# [SciPy-user] Documentation

Anne Archibald peridot.faceted@gmail....
Thu Sep 25 17:30:06 CDT 2008

```Hi,

I've just written a description of how scipy's smoothing splines work
(because a friend is publishing a paper that used them). I had to go
look up the original research papers, because there isn't really a
good description in the python documentation, or even in the FITPACK
source. It seems like it would be valuable to have such a description,
but I'm not sure where it should go: duplicated in every one of
scipy's spline-fitting functions? at the module level? in some
automatic docstring transmogrifier that puts it in all relevant
docstrings without requiring source code duplication?

Anne
"""
The splines constructed by this code are described in a number of
papers (see below). Summarizing based on Dierckx 1982, the goal is to
find a spline for which the "smoothness" (sum of squares of jumps in
the highest derivative at the joins) is as small as possible given
that the (weighted) sum of squares of residuals is S. This can be
achieved by choosing one knot per data point, but in the interests of
efficiency and smoothness, the algorithm attempts to select the
smallest set of knots that can achieve this balance.

For any given set of knots, by adjusting the relative importance of
smoothness and good fitting the algorithm can go from the
least-squares polynomial of degree K (totally smooth) to the
least-squares spline (big jumps at each knot).  The code tries to find
the smallest set of knots for which the least-squares spline gives you
residuals better than S, then adjusts the relative importance of
smoothing and quality-of-fit to make the curve smoother until the
residuals are exactly S.

It finds this best set of knots by starting with the bare minimum of
knots - a one-segment spline - and checking whether the least-squares
spline (with no smoothness constraints) fits the data as well as S. If
not, then it subdivides the interval by introducing a knot. The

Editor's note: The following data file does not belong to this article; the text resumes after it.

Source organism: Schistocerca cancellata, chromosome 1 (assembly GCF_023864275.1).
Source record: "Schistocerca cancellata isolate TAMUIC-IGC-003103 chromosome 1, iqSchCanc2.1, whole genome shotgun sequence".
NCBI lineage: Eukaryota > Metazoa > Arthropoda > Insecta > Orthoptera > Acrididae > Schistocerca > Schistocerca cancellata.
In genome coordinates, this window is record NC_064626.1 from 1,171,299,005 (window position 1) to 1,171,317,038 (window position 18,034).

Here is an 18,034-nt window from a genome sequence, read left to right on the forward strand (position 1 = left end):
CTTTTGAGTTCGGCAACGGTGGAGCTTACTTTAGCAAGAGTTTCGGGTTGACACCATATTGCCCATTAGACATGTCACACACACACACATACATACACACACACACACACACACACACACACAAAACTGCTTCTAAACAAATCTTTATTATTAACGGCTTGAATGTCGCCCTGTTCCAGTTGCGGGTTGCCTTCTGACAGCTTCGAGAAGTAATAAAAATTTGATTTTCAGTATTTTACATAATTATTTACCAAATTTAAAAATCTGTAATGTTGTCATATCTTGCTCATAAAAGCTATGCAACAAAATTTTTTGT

subdivided spline is again checked to see whether it can fit the data
with sum of squares of residuals no worse than S. If not, the
worst-fitting subintervals are subdivided again. This is repeated
until there are enough knots to make it possible to fit with residuals
no worse than S. When this is finally achieved - if necessary by
having a knot at every data point so the spline interpolates them -
the spline is adjusted to make it smoother but the fit worse until a
spline is obtained with sum of squares of residuals exactly S. The
procedure does not attempt to produce the strictly minimal set of
knots, but it does stop introducing new knots as soon as possible.

The process is described in detail in:

Dierckx P. : An Algorithm for Smoothing, Differentiation and Integ-
ration Of Experimental Data Using Spline Functions,
J.Comp.Appl.Maths 1 (1975) 165-184.
Dierckx P. : A Fast Algorithm for Smoothing Data on a Rectangular
Grid While Using Spline Functions, Siam J.Numer.Anal.
19 (1982) 1286-1304.
Dierckx P. : An Improved Algorithm for Curve Fitting with Spline
Functions, Report TW54, Dept. Computer Science, K.U.
Leuven, 1981.
Dierckx P. : Curve and Surface Fitting with Splines, Monographs on
Numerical Analysis, Oxford University Press, 1993.

The code in scipy is a python wrapper of the FITPACK routines written by:

P. Dierckx
Dept. Computer Science, K.U. Leuven
Celestijnenlaan 200a, B-3001 Heverlee, Belgium.
e-mail : Paul.Dierckx@cs.kuleuven.ac.be
"""
```